By Mark A. Posner, Senior Fellow, Lawyers' Committee for Civil Rights Under Law; Former Special Sec. 5 Counsel, Civil Rights Division, U.S. Department of Justice
On April 29, 2009, the Supreme Court will hear oral argument in Northwest Austin Municipal Utility District Number One v. Holder, a case challenging the constitutionality of Section 5 of the Voting Rights Act of 1965. [Section 5 is found at 42 USC 1973c.] The Court's decision, expected in late June, will be one of its most important this term. The Voting Rights Act has had a transformative effect on political participation in this country, and Section 5, as the Court previously has recognized, lies at the "heart" of this landmark legislation.
Section 5 requires certain jurisdictions with a history of voting discrimination to obtain federal preclearance, from either the Justice Department or the U.S. District Court for the District of Columbia, before implementing any change in a voting practice or procedure. Preclearance is obtained by demonstrating that the change does not have a discriminatory purpose or effect. The covered jurisdictions include all or parts of 16 states located primarily in the South and Southwest.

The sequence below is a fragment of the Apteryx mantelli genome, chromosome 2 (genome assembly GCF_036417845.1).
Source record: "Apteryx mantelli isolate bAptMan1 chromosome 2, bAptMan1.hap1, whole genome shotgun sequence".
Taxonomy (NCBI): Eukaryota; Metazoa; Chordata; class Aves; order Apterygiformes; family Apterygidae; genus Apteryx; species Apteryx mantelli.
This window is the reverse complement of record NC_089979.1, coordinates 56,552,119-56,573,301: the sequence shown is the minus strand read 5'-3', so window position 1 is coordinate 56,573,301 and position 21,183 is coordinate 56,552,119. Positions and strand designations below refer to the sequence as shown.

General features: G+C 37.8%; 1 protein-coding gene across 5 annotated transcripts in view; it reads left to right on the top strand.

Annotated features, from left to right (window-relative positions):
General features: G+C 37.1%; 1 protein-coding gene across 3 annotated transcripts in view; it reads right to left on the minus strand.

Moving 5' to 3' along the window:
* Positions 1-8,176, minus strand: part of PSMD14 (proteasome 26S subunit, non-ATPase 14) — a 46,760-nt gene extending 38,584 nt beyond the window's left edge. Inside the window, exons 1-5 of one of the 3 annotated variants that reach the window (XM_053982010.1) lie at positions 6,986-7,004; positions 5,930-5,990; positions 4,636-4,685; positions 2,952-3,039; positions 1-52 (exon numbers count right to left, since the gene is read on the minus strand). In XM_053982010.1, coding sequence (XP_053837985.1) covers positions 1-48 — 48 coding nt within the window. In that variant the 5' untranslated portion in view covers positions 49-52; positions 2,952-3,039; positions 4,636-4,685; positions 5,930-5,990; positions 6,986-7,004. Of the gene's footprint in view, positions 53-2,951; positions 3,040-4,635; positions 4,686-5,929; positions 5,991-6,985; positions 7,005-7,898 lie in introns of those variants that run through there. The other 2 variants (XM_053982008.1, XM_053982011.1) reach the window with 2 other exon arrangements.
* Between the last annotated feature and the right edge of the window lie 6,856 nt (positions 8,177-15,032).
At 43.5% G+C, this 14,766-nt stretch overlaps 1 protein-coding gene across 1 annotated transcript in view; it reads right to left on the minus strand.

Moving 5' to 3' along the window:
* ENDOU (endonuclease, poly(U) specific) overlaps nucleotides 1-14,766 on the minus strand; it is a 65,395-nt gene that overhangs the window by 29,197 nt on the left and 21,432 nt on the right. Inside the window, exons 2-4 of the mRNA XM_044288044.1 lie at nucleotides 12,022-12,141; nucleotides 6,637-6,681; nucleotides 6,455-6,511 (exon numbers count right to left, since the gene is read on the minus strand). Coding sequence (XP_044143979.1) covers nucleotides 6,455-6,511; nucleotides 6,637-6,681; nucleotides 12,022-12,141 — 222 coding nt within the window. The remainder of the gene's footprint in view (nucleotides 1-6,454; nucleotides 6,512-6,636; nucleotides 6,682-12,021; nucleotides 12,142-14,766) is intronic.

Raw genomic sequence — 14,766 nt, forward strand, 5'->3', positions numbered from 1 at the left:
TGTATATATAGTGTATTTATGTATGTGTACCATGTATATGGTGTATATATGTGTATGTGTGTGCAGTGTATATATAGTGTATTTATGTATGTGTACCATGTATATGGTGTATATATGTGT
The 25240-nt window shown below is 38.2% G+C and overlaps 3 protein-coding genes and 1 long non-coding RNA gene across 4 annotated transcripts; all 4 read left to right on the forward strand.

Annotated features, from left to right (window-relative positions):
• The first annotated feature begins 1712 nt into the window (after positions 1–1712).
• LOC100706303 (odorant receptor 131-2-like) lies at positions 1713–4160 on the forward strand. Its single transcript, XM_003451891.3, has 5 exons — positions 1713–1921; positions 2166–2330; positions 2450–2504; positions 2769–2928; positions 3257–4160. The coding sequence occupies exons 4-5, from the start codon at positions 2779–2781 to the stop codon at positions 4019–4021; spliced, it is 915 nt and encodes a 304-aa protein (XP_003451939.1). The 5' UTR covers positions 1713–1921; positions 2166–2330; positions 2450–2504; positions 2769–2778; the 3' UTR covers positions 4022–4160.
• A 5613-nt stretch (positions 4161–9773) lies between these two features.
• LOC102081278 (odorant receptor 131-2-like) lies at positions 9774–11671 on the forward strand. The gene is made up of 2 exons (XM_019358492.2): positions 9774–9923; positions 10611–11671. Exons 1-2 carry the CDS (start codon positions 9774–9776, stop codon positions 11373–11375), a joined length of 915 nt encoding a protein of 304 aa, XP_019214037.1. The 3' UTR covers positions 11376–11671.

On four previous occasions the Supreme Court has upheld Section 5, first following its enactment in 1965 and then after its reauthorization in 1970, 1975, and 1982. In 2006, overwhelming bipartisan majorities in both the House and Senate voted to once again reauthorize the statute, until 2031. The utility district filed suit shortly after the bill was signed into law, and a three-judge panel of the D.C. District Court unanimously found the reauthorization to be constitutional. [557 F. Supp. 2d 9 (2008).] The utility district then appealed to the Supreme Court.
The plaintiff is a small tax district located in suburban Austin, Texas with an elected board of directors. The entire State of Texas is covered by Section 5 due to the state's extensive history of discrimination and the utility district, accordingly, is subject to the preclearance requirement, though its Section 5 history largely has involved obtaining preclearance for only a few polling place changes. The defendant is the Attorney General, joined by seven groups of defendant-intervenors represented by a "who's who" of civil rights organizations, including the Lawyers' Committee for Civil Rights Under Law, the NAACP Legal Defense and Educational Fund (LDF), the Mexican American Legal Defense and Educational Fund (MALDEF), and the American Civil Liberties Union (ACLU). Eighteen amicus briefs have been filed in support of defendant-appellees, six have been filed for plaintiff-appellant, and two favor neither side. Notably, several covered states submitted a joint brief in support of Section 5, but none filed in opposition.